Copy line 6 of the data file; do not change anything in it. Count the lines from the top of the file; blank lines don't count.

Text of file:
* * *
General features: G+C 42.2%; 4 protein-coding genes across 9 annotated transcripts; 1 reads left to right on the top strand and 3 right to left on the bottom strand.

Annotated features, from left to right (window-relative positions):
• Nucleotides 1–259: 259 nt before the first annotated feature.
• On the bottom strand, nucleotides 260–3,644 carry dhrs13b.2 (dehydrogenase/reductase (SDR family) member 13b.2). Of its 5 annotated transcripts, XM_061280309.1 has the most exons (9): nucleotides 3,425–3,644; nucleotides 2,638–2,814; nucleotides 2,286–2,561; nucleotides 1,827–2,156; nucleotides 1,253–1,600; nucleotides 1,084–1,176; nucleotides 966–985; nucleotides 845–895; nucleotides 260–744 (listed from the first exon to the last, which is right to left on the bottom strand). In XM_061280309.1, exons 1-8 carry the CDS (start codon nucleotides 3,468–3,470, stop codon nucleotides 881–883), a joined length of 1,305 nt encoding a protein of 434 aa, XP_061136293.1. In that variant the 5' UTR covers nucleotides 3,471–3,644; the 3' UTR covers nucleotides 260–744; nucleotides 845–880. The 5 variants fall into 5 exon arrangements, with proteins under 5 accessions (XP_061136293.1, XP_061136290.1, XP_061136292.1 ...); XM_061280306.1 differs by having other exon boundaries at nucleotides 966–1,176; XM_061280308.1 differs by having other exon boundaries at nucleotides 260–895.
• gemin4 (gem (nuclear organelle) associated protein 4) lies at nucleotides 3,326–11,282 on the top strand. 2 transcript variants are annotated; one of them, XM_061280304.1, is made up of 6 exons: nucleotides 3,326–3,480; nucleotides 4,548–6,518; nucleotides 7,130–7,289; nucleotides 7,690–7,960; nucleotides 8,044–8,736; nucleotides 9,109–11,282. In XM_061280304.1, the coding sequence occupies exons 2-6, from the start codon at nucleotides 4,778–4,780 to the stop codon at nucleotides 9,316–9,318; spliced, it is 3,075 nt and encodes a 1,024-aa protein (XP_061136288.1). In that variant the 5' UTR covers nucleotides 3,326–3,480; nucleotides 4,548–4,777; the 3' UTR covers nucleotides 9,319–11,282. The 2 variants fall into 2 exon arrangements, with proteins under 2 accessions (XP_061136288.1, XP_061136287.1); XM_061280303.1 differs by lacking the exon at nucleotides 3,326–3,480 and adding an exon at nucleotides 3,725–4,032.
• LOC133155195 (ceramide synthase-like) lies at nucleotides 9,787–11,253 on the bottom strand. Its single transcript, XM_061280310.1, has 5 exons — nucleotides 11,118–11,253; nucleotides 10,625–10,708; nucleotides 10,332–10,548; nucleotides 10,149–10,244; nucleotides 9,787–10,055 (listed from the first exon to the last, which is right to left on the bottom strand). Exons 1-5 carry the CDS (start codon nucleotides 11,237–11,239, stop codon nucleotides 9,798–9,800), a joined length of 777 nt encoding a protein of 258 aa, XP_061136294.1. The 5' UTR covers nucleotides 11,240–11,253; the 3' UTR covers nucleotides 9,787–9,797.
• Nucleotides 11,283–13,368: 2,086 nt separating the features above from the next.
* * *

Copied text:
• LOC133155195 (ceramide synthase-like) lies at nucleotides 9,787–11,253 on the bottom strand. Its single transcript, XM_061280310.1, has 5 exons — nucleotides 11,118–11,253; nucleotides 10,625–10,708; nucleotides 10,332–10,548; nucleotides 10,149–10,244; nucleotides 9,787–10,055 (listed from the first exon to the last, which is right to left on the bottom strand). Exons 1-5 carry the CDS (start codon nucleotides 11,237–11,239, stop codon nucleotides 9,798–9,800), a joined length of 777 nt encoding a protein of 258 aa, XP_061136294.1. The 5' UTR covers nucleotides 11,240–11,253; the 3' UTR covers nucleotides 9,787–9,797.